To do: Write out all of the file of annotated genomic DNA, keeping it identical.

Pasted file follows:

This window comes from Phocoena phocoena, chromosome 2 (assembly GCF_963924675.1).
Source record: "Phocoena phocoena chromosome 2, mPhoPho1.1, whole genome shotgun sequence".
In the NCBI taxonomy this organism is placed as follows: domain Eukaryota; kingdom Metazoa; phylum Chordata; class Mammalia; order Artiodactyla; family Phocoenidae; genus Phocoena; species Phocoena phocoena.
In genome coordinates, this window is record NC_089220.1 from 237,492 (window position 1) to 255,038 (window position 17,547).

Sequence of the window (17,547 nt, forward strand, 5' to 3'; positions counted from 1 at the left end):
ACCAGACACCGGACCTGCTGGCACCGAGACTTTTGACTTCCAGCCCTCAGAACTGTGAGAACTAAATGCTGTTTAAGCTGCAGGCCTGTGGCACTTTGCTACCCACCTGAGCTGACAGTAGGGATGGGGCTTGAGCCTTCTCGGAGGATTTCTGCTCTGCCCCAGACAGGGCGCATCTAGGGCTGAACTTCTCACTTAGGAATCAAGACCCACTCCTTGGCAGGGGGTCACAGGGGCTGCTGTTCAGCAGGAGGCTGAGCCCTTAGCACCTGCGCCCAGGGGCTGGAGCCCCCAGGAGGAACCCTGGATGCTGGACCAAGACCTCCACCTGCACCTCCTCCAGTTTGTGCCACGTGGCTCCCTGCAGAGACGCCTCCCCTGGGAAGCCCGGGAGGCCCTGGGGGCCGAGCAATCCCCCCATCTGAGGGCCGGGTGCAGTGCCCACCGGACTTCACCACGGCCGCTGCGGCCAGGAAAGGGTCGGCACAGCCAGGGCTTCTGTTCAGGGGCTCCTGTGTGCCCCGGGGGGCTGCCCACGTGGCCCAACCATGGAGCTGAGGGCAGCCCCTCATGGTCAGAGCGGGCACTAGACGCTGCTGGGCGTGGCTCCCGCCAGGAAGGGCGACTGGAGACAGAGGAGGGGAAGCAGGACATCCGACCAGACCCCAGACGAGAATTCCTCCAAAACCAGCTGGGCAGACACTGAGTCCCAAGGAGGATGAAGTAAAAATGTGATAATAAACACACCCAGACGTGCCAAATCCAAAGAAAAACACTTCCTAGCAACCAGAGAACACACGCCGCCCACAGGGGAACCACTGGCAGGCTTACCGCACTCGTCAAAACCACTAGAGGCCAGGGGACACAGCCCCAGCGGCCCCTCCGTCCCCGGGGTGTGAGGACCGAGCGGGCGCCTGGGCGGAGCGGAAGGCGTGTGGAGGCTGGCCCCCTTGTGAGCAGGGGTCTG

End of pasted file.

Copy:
This window comes from Phocoena phocoena, chromosome 2 (assembly GCF_963924675.1).
Source record: "Phocoena phocoena chromosome 2, mPhoPho1.1, whole genome shotgun sequence".
In the NCBI taxonomy this organism is placed as follows: domain Eukaryota; kingdom Metazoa; phylum Chordata; class Mammalia; order Artiodactyla; family Phocoenidae; genus Phocoena; species Phocoena phocoena.
In genome coordinates, this window is record NC_089220.1 from 237,492 (window position 1) to 255,038 (window position 17,547).

Sequence of the window (17,547 nt, forward strand, 5' to 3'; positions counted from 1 at the left end):
ACCAGACACCGGACCTGCTGGCACCGAGACTTTTGACTTCCAGCCCTCAGAACTGTGAGAACTAAATGCTGTTTAAGCTGCAGGCCTGTGGCACTTTGCTACCCACCTGAGCTGACAGTAGGGATGGGGCTTGAGCCTTCTCGGAGGATTTCTGCTCTGCCCCAGACAGGGCGCATCTAGGGCTGAACTTCTCACTTAGGAATCAAGACCCACTCCTTGGCAGGGGGTCACAGGGGCTGCTGTTCAGCAGGAGGCTGAGCCCTTAGCACCTGCGCCCAGGGGCTGGAGCCCCCAGGAGGAACCCTGGATGCTGGACCAAGACCTCCACCTGCACCTCCTCCAGTTTGTGCCACGTGGCTCCCTGCAGAGACGCCTCCCCTGGGAAGCCCGGGAGGCCCTGGGGGCCGAGCAATCCCCCCATCTGAGGGCCGGGTGCAGTGCCCACCGGACTTCACCACGGCCGCTGCGGCCAGGAAAGGGTCGGCACAGCCAGGGCTTCTGTTCAGGGGCTCCTGTGTGCCCCGGGGGGCTGCCCACGTGGCCCAACCATGGAGCTGAGGGCAGCCCCTCATGGTCAGAGCGGGCACTAGACGCTGCTGGGCGTGGCTCCCGCCAGGAAGGGCGACTGGAGACAGAGGAGGGGAAGCAGGACATCCGACCAGACCCCAGACGAGAATTCCTCCAAAACCAGCTGGGCAGACACTGAGTCCCAAGGAGGATGAAGTAAAAATGTGATAATAAACACACCCAGACGTGCCAAATCCAAAGAAAAACACTTCCTAGCAACCAGAGAACACACGCCGCCCACAGGGGAACCACTGGCAGGCTTACCGCACTCGTCAAAACCACTAGAGGCCAGGGGACACAGCCCCAGCGGCCCCTCCGTCCCCGGGGTGTGAGGACCGAGCGGGCGCCTGGGCGGAGCGGAAGGCGTGTGGAGGCTGGCCCCCTTGTGAGCAGGGGTCTG